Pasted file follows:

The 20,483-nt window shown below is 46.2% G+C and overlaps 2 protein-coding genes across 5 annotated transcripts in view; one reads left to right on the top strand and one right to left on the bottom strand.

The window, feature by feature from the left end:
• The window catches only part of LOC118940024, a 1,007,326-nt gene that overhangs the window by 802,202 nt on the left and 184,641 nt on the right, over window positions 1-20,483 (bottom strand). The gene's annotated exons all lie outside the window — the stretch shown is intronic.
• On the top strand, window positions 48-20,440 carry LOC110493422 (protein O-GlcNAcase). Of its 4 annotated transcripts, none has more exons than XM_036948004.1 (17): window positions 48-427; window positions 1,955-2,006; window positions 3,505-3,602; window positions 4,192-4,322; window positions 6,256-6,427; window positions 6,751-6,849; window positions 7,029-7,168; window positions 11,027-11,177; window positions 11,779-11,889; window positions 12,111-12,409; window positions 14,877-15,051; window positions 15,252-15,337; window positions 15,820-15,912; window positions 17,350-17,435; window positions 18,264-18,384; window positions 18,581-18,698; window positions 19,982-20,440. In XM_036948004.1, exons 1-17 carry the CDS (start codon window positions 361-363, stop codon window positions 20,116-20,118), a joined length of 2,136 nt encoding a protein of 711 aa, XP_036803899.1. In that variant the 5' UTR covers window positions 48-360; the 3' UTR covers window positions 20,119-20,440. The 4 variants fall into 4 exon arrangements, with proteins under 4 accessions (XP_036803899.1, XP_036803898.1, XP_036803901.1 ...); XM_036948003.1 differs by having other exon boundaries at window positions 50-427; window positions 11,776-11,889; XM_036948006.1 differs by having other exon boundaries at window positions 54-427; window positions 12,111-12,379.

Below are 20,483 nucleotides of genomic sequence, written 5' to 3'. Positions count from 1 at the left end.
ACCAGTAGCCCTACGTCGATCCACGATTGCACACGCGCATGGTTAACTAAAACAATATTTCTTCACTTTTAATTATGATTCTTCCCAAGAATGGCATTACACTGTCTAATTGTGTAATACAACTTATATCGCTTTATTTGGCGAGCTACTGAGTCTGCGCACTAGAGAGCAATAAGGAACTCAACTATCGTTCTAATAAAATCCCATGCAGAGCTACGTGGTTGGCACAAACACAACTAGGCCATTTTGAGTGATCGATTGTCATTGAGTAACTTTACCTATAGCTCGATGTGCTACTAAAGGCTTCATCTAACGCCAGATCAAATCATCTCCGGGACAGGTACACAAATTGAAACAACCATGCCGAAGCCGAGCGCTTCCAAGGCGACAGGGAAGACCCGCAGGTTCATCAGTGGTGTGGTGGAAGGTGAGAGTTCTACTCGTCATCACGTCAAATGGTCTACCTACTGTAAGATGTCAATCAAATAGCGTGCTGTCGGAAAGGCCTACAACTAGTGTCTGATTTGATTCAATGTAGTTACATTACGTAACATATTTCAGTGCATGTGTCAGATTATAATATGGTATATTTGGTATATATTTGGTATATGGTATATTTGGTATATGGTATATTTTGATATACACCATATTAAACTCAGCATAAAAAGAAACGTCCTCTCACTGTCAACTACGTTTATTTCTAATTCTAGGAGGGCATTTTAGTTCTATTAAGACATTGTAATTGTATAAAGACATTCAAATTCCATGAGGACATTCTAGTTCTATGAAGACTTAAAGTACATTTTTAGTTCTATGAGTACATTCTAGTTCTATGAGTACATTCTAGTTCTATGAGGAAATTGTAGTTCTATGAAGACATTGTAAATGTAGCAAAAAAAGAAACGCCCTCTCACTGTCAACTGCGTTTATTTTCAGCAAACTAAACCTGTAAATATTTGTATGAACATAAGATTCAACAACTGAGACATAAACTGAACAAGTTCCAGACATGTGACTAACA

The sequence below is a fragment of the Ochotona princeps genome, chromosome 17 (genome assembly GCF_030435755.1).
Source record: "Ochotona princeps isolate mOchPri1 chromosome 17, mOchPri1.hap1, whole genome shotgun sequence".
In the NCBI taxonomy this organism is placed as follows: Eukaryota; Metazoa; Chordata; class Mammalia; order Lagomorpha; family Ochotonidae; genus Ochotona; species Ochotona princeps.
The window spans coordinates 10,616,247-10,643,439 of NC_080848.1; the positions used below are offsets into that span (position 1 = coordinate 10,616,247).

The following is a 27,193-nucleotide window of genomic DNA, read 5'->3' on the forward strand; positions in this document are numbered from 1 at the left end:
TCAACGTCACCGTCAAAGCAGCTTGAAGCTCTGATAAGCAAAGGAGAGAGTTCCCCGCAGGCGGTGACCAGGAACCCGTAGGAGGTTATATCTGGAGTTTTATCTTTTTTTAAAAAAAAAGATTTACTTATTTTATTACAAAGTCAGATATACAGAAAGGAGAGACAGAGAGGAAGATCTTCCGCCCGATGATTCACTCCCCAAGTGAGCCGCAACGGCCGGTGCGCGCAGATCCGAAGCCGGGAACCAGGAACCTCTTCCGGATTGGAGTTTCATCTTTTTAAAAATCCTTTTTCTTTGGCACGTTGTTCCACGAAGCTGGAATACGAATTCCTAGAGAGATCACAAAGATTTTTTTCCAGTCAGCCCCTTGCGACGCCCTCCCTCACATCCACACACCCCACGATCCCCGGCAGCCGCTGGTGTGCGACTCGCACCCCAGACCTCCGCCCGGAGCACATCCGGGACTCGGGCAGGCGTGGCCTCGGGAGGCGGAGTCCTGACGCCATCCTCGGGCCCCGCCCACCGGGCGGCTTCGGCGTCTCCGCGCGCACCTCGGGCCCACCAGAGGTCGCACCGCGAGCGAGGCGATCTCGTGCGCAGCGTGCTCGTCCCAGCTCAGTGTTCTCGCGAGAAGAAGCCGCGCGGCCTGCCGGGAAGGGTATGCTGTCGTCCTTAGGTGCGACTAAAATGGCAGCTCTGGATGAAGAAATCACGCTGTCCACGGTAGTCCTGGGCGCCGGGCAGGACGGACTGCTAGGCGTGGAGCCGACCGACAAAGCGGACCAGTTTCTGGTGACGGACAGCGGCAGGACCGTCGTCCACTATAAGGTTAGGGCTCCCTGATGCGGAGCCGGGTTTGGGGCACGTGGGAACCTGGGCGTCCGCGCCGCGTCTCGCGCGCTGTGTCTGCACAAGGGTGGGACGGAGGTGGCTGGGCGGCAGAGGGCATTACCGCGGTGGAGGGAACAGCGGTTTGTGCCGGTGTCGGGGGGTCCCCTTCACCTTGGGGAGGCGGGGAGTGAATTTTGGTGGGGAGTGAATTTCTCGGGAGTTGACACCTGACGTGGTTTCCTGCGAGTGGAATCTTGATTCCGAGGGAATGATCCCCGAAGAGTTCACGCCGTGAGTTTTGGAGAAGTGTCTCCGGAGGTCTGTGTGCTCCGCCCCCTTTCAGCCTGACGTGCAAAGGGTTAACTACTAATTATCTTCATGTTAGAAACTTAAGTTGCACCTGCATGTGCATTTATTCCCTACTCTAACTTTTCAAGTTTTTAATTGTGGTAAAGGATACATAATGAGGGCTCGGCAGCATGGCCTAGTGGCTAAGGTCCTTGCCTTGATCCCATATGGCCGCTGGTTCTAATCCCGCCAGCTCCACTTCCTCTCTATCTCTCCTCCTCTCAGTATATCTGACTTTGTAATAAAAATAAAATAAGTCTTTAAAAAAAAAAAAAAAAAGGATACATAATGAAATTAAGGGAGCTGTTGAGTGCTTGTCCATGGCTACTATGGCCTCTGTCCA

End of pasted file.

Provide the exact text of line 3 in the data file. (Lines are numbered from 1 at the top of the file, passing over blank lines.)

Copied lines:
• The window catches only part of LOC118940024, a 1,007,326-nt gene that overhangs the window by 802,202 nt on the left and 184,641 nt on the right, over window positions 1-20,483 (bottom strand). The gene's annotated exons all lie outside the window — the stretch shown is intronic.